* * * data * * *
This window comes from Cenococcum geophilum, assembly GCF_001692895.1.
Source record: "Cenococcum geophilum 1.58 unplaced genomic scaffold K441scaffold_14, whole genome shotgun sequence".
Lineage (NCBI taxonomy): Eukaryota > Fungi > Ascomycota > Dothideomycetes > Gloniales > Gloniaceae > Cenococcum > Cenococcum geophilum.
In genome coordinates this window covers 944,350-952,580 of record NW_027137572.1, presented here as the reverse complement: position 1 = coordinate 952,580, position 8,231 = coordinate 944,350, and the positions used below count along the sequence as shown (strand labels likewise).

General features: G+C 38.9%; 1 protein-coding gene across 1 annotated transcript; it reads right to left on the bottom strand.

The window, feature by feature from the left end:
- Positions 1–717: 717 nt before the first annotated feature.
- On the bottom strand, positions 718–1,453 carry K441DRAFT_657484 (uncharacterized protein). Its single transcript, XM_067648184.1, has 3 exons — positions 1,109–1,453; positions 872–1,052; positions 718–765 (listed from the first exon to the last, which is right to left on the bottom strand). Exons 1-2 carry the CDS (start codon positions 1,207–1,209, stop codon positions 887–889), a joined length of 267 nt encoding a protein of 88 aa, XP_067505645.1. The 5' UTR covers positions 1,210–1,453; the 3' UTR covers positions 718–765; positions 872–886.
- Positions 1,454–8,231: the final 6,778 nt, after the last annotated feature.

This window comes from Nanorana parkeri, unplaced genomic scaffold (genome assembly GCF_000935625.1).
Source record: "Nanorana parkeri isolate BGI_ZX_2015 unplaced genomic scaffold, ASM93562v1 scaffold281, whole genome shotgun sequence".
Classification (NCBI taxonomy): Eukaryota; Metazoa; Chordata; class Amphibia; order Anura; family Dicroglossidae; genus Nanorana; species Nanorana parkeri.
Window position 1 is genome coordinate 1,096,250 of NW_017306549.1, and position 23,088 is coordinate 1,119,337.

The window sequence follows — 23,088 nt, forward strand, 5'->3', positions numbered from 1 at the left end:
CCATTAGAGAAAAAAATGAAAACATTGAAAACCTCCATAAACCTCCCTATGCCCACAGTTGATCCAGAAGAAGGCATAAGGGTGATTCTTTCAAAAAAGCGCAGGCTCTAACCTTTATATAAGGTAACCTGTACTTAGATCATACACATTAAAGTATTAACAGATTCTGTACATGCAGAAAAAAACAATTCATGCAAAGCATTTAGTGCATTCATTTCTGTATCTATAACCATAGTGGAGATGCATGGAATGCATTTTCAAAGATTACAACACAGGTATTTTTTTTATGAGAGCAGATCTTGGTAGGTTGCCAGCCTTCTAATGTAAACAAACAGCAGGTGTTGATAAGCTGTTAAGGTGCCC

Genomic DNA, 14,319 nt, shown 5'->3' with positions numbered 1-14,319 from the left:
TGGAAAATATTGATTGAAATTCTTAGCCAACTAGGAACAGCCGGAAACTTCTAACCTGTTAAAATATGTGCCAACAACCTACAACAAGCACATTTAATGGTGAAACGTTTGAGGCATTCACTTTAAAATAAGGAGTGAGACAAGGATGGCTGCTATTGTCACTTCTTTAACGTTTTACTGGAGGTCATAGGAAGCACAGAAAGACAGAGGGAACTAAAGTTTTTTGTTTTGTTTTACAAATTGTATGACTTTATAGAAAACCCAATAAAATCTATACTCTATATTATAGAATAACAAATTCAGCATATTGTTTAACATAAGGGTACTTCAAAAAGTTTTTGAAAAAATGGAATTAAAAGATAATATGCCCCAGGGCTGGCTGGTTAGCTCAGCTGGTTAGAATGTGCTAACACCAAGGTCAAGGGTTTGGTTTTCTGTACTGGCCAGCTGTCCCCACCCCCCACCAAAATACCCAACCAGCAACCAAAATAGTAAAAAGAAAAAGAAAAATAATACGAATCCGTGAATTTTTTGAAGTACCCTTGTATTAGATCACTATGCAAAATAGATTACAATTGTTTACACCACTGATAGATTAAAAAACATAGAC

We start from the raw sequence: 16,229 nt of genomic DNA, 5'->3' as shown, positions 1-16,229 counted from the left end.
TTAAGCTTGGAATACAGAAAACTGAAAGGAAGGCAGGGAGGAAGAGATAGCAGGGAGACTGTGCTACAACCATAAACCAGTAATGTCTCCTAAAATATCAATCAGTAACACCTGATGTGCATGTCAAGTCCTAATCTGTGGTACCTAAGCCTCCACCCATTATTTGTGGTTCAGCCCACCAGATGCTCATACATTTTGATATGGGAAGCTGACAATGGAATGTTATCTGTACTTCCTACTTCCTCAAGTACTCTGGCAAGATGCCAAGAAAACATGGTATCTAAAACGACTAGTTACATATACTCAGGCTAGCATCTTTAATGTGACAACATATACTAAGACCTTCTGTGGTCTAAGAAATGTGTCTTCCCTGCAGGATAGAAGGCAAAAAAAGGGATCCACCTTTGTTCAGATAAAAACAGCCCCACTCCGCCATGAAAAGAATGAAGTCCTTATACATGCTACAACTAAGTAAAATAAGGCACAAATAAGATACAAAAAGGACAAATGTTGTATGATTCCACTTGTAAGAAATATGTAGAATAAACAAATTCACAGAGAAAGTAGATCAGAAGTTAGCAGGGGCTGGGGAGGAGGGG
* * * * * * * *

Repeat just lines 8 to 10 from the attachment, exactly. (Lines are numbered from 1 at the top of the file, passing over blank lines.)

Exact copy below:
- On the bottom strand, positions 718–1,453 carry K441DRAFT_657484 (uncharacterized protein). Its single transcript, XM_067648184.1, has 3 exons — positions 1,109–1,453; positions 872–1,052; positions 718–765 (listed from the first exon to the last, which is right to left on the bottom strand). Exons 1-2 carry the CDS (start codon positions 1,207–1,209, stop codon positions 887–889), a joined length of 267 nt encoding a protein of 88 aa, XP_067505645.1. The 5' UTR covers positions 1,210–1,453; the 3' UTR covers positions 718–765; positions 872–886.
- Positions 1,454–8,231: the final 6,778 nt, after the last annotated feature.

This window comes from Nanorana parkeri, unplaced genomic scaffold (genome assembly GCF_000935625.1).